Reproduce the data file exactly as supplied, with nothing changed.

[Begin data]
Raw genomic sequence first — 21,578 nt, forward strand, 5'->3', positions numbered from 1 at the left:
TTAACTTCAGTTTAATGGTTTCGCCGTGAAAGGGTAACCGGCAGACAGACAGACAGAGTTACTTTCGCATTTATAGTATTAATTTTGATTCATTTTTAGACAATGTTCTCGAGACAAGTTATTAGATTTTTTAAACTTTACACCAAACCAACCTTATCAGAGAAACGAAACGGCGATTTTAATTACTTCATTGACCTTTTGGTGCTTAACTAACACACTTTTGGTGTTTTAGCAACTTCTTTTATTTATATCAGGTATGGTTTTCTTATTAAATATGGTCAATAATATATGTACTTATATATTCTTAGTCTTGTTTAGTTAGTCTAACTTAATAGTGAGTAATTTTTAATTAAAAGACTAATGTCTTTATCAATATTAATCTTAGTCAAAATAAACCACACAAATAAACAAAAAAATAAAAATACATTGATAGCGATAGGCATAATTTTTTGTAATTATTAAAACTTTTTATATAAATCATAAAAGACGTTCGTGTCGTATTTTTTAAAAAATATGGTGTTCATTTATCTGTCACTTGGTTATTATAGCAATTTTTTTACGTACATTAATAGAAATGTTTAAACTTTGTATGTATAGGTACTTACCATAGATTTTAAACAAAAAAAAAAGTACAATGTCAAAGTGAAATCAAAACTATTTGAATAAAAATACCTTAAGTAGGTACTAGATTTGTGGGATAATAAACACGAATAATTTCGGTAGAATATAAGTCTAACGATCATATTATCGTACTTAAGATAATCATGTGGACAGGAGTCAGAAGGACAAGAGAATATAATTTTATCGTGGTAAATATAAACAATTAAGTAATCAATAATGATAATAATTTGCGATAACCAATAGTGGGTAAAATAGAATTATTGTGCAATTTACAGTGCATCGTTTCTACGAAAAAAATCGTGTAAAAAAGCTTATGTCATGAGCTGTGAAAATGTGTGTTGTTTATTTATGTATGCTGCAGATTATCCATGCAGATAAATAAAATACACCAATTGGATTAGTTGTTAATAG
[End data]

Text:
Raw genomic sequence first — 21,578 nt, forward strand, 5'->3', positions numbered from 1 at the left:
TTAACTTCAGTTTAATGGTTTCGCCGTGAAAGGGTAACCGGCAGACAGACAGACAGAGTTACTTTCGCATTTATAGTATTAATTTTGATTCATTTTTAGACAATGTTCTCGAGACAAGTTATTAGATTTTTTAAACTTTACACCAAACCAACCTTATCAGAGAAACGAAACGGCGATTTTAATTACTTCATTGACCTTTTGGTGCTTAACTAACACACTTTTGGTGTTTTAGCAACTTCTTTTATTTATATCAGGTATGGTTTTCTTATTAAATATGGTCAATAATATATGTACTTATATATTCTTAGTCTTGTTTAGTTAGTCTAACTTAATAGTGAGTAATTTTTAATTAAAAGACTAATGTCTTTATCAATATTAATCTTAGTCAAAATAAACCACACAAATAAACAAAAAAATAAAAATACATTGATAGCGATAGGCATAATTTTTTGTAATTATTAAAACTTTTTATATAAATCATAAAAGACGTTCGTGTCGTATTTTTTAAAAAATATGGTGTTCATTTATCTGTCACTTGGTTATTATAGCAATTTTTTTACGTACATTAATAGAAATGTTTAAACTTTGTATGTATAGGTACTTACCATAGATTTTAAACAAAAAAAAAAGTACAATGTCAAAGTGAAATCAAAACTATTTGAATAAAAATACCTTAAGTAGGTACTAGATTTGTGGGATAATAAACACGAATAATTTCGGTAGAATATAAGTCTAACGATCATATTATCGTACTTAAGATAATCATGTGGACAGGAGTCAGAAGGACAAGAGAATATAATTTTATCGTGGTAAATATAAACAATTAAGTAATCAATAATGATAATAATTTGCGATAACCAATAGTGGGTAAAATAGAATTATTGTGCAATTTACAGTGCATCGTTTCTACGAAAAAAATCGTGTAAAAAAGCTTATGTCATGAGCTGTGAAAATGTGTGTTGTTTATTTATGTATGCTGCAGATTATCCATGCAGATAAATAAAATACACCAATTGGATTAGTTGTTAATAG